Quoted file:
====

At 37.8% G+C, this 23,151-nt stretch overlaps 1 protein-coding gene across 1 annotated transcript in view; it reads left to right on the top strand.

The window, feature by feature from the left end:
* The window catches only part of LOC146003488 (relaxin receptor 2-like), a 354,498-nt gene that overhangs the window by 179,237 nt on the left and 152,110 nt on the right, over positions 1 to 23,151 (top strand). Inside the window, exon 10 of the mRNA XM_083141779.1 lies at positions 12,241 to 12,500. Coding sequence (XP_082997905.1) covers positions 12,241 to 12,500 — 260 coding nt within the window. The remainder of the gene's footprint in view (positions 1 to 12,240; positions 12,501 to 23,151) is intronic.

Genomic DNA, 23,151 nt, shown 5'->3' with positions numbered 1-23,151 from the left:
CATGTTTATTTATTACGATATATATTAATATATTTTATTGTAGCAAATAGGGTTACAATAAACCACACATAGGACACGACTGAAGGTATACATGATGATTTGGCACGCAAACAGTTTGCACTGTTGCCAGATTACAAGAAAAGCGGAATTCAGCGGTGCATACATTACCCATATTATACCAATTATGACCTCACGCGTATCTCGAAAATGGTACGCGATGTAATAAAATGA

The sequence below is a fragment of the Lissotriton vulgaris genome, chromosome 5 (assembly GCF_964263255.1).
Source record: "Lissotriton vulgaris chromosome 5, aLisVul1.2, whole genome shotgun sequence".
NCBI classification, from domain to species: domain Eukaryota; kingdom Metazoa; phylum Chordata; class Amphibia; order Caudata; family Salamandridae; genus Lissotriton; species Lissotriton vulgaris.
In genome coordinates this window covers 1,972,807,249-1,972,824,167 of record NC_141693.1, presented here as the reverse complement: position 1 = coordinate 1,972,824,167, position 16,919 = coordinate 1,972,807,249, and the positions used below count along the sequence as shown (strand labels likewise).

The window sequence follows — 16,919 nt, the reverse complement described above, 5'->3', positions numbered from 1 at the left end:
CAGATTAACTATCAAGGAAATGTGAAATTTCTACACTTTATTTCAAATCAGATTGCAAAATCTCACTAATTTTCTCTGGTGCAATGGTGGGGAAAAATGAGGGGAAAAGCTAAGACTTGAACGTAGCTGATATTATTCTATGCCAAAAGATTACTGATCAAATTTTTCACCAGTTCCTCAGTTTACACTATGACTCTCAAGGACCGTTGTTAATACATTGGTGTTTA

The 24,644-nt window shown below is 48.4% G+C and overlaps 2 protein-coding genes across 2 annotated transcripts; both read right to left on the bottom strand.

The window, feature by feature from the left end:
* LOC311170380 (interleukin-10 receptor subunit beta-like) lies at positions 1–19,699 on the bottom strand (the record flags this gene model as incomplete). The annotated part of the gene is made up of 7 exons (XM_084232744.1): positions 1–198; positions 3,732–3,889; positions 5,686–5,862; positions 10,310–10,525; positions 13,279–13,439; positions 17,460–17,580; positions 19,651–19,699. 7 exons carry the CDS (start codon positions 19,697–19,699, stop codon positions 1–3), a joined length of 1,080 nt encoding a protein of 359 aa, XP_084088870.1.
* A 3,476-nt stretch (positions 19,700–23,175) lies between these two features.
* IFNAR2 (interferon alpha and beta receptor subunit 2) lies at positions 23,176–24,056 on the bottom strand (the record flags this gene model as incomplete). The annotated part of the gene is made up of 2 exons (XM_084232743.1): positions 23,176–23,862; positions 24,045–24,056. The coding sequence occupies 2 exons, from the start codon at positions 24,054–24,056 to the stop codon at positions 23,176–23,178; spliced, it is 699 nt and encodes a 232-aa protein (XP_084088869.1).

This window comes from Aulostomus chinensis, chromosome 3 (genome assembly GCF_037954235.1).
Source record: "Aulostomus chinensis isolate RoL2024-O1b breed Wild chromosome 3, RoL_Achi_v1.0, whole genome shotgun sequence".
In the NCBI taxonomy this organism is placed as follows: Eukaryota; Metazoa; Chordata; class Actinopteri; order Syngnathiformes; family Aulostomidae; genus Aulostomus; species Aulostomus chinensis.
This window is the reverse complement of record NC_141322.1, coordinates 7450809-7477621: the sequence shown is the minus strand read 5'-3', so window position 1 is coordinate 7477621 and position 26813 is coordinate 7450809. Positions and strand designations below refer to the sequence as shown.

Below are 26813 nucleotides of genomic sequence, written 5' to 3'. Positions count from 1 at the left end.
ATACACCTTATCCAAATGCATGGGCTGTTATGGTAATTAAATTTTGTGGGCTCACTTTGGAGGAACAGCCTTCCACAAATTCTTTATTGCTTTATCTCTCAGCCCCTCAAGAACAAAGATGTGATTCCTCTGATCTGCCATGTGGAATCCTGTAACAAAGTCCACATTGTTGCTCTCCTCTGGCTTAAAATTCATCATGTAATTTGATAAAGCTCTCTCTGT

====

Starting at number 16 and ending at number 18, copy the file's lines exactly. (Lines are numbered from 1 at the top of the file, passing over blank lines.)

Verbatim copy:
* IFNAR2 (interferon alpha and beta receptor subunit 2) lies at positions 23,176–24,056 on the bottom strand (the record flags this gene model as incomplete). The annotated part of the gene is made up of 2 exons (XM_084232743.1): positions 23,176–23,862; positions 24,045–24,056. The coding sequence occupies 2 exons, from the start codon at positions 24,054–24,056 to the stop codon at positions 23,176–23,178; spliced, it is 699 nt and encodes a 232-aa protein (XP_084088869.1).

This window comes from Aulostomus chinensis, chromosome 3 (genome assembly GCF_037954235.1).
Source record: "Aulostomus chinensis isolate RoL2024-O1b breed Wild chromosome 3, RoL_Achi_v1.0, whole genome shotgun sequence".